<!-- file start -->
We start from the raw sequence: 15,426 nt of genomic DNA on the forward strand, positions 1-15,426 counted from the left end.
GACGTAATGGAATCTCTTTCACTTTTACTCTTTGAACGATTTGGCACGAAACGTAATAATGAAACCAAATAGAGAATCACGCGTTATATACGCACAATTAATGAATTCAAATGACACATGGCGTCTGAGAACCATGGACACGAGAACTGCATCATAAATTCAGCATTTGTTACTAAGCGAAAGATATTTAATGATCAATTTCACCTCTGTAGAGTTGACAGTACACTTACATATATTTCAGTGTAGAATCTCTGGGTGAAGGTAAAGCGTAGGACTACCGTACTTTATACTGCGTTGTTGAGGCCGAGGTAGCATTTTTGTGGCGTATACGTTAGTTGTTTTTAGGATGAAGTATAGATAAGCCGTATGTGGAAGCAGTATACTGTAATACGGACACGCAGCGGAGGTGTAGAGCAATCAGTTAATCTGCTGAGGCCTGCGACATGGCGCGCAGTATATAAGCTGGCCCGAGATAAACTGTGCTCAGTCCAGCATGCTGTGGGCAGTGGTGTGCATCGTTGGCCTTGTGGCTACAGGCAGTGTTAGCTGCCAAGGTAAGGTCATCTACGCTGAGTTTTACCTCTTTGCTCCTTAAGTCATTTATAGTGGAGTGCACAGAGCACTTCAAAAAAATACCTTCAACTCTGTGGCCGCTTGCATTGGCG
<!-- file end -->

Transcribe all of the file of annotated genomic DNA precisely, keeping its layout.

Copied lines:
We start from the raw sequence: 15,426 nt of genomic DNA on the forward strand, positions 1-15,426 counted from the left end.
GACGTAATGGAATCTCTTTCACTTTTACTCTTTGAACGATTTGGCACGAAACGTAATAATGAAACCAAATAGAGAATCACGCGTTATATACGCACAATTAATGAATTCAAATGACACATGGCGTCTGAGAACCATGGACACGAGAACTGCATCATAAATTCAGCATTTGTTACTAAGCGAAAGATATTTAATGATCAATTTCACCTCTGTAGAGTTGACAGTACACTTACATATATTTCAGTGTAGAATCTCTGGGTGAAGGTAAAGCGTAGGACTACCGTACTTTATACTGCGTTGTTGAGGCCGAGGTAGCATTTTTGTGGCGTATACGTTAGTTGTTTTTAGGATGAAGTATAGATAAGCCGTATGTGGAAGCAGTATACTGTAATACGGACACGCAGCGGAGGTGTAGAGCAATCAGTTAATCTGCTGAGGCCTGCGACATGGCGCGCAGTATATAAGCTGGCCCGAGATAAACTGTGCTCAGTCCAGCATGCTGTGGGCAGTGGTGTGCATCGTTGGCCTTGTGGCTACAGGCAGTGTTAGCTGCCAAGGTAAGGTCATCTACGCTGAGTTTTACCTCTTTGCTCCTTAAGTCATTTATAGTGGAGTGCACAGAGCACTTCAAAAAAATACCTTCAACTCTGTGGCCGCTTGCATTGGCG